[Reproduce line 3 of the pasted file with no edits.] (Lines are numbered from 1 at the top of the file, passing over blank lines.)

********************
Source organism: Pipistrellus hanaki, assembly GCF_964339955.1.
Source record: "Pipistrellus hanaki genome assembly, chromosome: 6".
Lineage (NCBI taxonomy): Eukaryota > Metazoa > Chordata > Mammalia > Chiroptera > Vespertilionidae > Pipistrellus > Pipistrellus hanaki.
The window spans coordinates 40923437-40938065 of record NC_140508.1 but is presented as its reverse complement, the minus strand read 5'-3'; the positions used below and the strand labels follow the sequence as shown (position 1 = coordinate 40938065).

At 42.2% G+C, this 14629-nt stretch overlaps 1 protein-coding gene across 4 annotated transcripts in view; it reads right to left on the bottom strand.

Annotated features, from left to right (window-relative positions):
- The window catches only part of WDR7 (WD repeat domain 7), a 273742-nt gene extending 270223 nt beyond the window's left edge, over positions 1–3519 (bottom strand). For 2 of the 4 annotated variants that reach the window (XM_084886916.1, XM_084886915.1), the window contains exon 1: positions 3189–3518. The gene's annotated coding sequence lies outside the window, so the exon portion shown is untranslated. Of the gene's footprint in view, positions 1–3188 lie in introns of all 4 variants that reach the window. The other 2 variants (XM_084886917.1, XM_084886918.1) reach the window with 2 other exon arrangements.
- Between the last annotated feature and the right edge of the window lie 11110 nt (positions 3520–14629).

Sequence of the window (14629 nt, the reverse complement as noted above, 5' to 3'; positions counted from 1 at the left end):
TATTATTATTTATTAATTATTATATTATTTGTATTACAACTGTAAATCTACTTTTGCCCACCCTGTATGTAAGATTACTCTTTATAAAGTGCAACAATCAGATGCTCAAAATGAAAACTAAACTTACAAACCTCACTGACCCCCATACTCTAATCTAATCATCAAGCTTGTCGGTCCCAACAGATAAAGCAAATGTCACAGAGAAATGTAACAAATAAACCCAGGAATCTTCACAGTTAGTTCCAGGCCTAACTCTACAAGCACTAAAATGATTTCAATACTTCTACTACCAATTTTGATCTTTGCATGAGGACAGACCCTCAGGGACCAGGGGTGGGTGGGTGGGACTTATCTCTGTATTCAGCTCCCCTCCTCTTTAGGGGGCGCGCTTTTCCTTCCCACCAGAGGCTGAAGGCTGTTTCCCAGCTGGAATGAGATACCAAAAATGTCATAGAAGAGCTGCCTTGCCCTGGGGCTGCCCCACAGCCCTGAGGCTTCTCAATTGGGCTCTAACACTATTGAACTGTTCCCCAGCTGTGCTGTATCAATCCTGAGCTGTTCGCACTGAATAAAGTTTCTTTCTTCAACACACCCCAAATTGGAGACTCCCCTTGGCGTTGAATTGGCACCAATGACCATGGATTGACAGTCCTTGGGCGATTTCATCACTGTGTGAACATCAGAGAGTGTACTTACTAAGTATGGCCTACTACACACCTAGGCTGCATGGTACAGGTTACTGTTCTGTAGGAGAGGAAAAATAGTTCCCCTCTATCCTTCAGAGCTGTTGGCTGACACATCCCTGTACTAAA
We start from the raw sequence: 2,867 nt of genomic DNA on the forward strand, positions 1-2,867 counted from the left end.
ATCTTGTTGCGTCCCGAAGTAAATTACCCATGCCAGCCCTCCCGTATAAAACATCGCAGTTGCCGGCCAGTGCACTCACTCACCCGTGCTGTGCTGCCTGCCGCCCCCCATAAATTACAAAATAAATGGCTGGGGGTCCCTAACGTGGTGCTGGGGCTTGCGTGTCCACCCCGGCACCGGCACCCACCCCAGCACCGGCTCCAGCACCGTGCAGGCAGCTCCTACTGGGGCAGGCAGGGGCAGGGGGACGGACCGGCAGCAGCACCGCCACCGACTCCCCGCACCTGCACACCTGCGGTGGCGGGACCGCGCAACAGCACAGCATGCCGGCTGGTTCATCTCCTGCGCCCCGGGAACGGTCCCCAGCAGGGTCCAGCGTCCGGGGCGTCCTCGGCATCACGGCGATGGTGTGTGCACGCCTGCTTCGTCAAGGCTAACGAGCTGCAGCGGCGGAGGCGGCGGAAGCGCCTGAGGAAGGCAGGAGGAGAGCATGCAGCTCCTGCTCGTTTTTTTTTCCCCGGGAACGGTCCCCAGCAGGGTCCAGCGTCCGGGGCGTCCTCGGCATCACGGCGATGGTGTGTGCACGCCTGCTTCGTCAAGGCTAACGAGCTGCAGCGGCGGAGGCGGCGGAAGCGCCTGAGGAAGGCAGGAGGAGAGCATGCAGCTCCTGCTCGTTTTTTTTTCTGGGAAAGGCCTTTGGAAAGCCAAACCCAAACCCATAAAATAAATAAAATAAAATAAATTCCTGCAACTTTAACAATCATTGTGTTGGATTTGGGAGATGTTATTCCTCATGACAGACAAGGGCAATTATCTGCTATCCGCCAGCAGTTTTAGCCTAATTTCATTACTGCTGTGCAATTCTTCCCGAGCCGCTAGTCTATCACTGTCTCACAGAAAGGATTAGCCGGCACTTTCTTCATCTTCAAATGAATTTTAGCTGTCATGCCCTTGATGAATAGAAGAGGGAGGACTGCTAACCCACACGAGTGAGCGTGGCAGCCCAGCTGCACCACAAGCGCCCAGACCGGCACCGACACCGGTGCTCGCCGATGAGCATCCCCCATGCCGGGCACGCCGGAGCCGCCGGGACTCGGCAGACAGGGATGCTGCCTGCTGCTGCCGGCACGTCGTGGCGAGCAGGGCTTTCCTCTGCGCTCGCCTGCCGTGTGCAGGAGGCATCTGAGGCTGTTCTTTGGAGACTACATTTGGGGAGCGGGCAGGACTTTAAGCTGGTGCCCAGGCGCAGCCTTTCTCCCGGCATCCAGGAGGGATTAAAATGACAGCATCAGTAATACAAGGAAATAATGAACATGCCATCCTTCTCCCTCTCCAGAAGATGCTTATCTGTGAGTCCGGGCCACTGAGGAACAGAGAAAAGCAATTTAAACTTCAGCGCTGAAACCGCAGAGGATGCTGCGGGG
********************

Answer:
Lineage (NCBI taxonomy): Eukaryota > Metazoa > Chordata > Mammalia > Chiroptera > Vespertilionidae > Pipistrellus > Pipistrellus hanaki.